As well as addressing the hardship employers find themselves in, it would be advantageous first to address the hardship employees face who have had contributions deducted but never submitted. 

    • Anonymous says:

      The Pension holiday was also to allow delinquent employers to catch up on their pension.  This should be enforced if they don’t have to pay pension after 26th April they should be allowed to commit to catching up on their outstanding contributions.

      On another note, the law may have been passed it still has to be approved by the administrator.  On what grounds will they have to either approve or not approve.  What happens for some reason they don’t approve it even if you are all caught up and not delinquent.

      Pension are losing money, if they were invested here in the Cayam Islands I don’t think there would be a problem.  But so many people at the end of their Permit go and claim their pensions and when receiving their statements they have lost so much money!!!

      • Read the law dude says:

        read the law, you cannot participate unless your pension contributions are up to date.  An employer/ee in arrears cannot participate. This is under section 5C 3 (B) so no the pension holiday is not to allow delinquents to catch up.

        There is a golden rule of reasonability in law.  Theadministrator cannot refuse the application if the employer/ee have agreed in writing and submit to the legal requirements.  The administrator cannot simply refuse because he doesnt like the look of your face for example.  There exists in the new law under section 5E a right to appeal the administrators decision to the Superintendent.


        For the record, under section 5C (2) you can opt to suspend pension contributions for a portion of time during the pension holiday.  SO, for example I am Caymanian and wish to have a pension holiday (for me I get 1 year) but only want to suspend for 4 months.  If my employer agrees we can contract out of making pension payments for 4 months out of that year!!

  5. caymanian says:

     What warranty do we have that the companies running the Pension Plan will not collapse as a result of so many people taking the break?  How are they going to afford to pay all the administration with no money coming in?For most young expats that are here for a shorter period of time, it makes sense not to put their money into a plan as it is a pain trying to get it back. Might as well keep it and do what ever they see fit. But I have to say that I fear what the future might bring if these Pension Plan Providers can not stay in business after two years, what is going to happen with all the monies owed? Who will take the responsibility to make them pay if they go bankrupt?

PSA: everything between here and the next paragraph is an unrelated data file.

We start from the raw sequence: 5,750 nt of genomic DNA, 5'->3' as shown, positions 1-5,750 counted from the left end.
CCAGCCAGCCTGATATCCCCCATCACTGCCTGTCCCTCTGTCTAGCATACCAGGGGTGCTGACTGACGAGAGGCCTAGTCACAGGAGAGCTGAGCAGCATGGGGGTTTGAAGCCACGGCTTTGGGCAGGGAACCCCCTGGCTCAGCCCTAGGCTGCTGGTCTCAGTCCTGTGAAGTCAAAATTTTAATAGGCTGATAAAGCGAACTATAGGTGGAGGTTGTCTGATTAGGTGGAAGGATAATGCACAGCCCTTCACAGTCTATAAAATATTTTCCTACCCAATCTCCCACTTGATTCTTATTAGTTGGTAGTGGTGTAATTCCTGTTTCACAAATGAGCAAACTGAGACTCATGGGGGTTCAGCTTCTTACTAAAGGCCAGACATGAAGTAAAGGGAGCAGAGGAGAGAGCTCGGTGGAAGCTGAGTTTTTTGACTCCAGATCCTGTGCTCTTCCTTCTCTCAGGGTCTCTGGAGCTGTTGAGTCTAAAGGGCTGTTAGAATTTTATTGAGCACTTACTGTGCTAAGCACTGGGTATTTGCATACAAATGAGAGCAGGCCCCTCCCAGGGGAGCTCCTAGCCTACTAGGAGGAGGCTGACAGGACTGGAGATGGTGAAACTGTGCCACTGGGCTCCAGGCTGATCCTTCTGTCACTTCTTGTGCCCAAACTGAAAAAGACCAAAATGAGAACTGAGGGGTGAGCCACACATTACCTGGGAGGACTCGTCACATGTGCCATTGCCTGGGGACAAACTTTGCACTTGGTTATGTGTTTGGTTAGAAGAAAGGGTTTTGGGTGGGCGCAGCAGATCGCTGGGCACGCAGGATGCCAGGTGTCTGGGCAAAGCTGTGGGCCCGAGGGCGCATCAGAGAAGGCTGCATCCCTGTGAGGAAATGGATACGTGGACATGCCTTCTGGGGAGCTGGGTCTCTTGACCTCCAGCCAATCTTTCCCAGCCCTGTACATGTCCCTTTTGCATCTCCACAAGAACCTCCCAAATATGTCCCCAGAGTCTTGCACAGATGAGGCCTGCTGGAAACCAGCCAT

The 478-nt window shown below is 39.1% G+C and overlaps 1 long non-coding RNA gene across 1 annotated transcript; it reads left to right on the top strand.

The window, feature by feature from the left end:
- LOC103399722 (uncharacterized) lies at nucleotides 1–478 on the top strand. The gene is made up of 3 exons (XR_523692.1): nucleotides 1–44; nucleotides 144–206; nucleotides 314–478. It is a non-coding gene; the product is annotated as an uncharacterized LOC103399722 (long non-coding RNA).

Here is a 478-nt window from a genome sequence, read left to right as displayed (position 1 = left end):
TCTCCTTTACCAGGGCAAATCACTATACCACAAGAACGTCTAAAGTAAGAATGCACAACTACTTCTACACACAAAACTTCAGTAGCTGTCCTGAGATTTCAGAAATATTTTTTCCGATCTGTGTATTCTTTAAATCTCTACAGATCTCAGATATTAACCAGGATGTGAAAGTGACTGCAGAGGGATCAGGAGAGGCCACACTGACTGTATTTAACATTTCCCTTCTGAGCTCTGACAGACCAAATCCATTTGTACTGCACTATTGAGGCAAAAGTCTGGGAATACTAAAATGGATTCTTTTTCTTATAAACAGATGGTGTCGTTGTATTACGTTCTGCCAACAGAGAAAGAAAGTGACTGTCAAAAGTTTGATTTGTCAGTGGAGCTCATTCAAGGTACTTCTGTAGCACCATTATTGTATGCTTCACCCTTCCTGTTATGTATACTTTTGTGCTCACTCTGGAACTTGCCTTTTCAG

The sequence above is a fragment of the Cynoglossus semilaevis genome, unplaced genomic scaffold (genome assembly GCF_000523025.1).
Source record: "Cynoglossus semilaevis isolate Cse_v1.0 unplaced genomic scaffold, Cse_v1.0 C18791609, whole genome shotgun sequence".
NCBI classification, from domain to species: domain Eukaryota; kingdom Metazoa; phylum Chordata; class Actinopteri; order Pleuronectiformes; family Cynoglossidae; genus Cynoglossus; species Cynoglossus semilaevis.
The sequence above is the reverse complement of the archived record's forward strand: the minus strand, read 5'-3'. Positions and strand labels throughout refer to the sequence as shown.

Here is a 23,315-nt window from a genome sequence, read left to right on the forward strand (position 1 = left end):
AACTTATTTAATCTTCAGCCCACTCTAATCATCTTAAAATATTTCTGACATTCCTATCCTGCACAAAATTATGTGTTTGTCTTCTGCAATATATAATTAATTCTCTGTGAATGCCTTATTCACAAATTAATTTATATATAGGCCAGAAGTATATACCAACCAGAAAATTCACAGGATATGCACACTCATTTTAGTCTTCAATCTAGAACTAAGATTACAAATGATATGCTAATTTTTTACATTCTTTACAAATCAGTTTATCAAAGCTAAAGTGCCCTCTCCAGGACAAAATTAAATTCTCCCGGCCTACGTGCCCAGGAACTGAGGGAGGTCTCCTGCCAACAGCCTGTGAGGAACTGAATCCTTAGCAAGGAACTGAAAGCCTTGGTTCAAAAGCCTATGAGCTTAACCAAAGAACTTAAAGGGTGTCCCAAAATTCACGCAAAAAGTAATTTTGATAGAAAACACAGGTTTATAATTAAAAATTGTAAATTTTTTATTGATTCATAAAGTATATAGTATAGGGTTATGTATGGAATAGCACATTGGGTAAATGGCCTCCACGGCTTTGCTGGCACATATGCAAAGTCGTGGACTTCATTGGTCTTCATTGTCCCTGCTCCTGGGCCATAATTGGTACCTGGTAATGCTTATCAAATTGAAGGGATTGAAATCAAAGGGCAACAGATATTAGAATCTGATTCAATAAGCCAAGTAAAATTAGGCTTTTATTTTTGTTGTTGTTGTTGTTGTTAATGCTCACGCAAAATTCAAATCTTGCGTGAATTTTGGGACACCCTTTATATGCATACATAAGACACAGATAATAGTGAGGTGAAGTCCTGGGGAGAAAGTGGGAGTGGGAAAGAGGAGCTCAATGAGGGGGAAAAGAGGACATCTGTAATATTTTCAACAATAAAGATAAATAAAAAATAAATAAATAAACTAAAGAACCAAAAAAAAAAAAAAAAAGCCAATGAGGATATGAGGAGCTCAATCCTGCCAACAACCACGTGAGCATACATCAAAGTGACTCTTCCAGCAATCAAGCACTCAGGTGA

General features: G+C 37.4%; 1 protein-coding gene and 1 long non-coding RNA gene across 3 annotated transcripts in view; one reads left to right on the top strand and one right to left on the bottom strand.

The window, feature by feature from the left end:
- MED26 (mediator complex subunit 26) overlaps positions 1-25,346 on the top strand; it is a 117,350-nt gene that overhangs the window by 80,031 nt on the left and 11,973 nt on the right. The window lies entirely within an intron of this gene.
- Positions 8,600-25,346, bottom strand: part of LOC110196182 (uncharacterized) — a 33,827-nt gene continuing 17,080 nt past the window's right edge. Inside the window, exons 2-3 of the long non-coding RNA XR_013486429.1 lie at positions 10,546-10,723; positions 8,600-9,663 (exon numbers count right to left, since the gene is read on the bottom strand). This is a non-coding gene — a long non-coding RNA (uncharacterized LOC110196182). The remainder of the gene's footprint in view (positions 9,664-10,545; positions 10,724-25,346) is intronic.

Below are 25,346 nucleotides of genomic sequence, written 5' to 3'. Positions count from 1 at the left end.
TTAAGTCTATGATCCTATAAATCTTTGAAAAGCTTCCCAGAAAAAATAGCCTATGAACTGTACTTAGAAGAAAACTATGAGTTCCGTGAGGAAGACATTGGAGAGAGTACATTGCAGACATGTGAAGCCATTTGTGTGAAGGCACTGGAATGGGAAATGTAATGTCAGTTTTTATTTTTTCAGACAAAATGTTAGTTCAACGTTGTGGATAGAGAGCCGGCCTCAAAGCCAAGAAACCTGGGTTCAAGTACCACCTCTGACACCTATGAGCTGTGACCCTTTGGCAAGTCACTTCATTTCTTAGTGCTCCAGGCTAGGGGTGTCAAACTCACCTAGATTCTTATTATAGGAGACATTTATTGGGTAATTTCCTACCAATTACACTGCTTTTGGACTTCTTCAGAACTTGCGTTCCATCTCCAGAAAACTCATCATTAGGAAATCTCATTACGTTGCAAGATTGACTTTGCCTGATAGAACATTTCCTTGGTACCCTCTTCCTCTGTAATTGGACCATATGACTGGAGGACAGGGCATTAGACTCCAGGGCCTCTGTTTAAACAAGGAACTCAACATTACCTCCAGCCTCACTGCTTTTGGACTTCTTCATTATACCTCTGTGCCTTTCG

• Anonymous says:

      No! not everyone will be taking advantage of this plan, base on what i have heard as the "talk of the town". Furthermore as with any other business whenever revenue drops, expenses as to be cut, whether its a pay reduction or lay-offs, just as all private company as been doing now. Whenever the economy is good all is happy. Whenever there is a recession we all have to tighten the belt here and there.


  6. Anonymous says:

    is there anybody outside the cabinet that thinks this is a good idea?

    welcome to wonderland….another day in cayman…..

    • CSI says:

      Yes – sleezy employers who will look for an opportunity to exploit their employees.  It will be mostly low income earners from other countries, but I’ve already heard of a case involving a highly qualified professional whose employer told all employees 6 weeks ago that they were all taking the pension holiday.

      The sleeziest of the sleezy are among the 600+ currently delinquent employers.  They’ve already decided that it’s easier to continue not paying anything and stealing the employees’ 5% deduction with no consequences.  Saves paperwork and doesn’t require any pesky legal agreements with employees.  Apparently outright blatant transparent theft is OK in Cayman.

  7. Anonymous says:

    What’s the incentive for the emloyees that decided to take the pension holiday will they get the monies that are in the pension plan and start a new plan after the holiday? if the answer is no, then why would I want to take a pension holiday when there is clearly nothing in it for me.  I know of absolutely anyone who have lost more in pension than their contribution, oh I forgot maybe with the exception of  those who are self employed.  It would be a good thing for those that are self employed to take the pension holiday and contribute that same amount in a saving account at the Credit Union for the 2 years and see what their gains are compared to the pension provider. How about that?

  8. Scrooge McDuck says: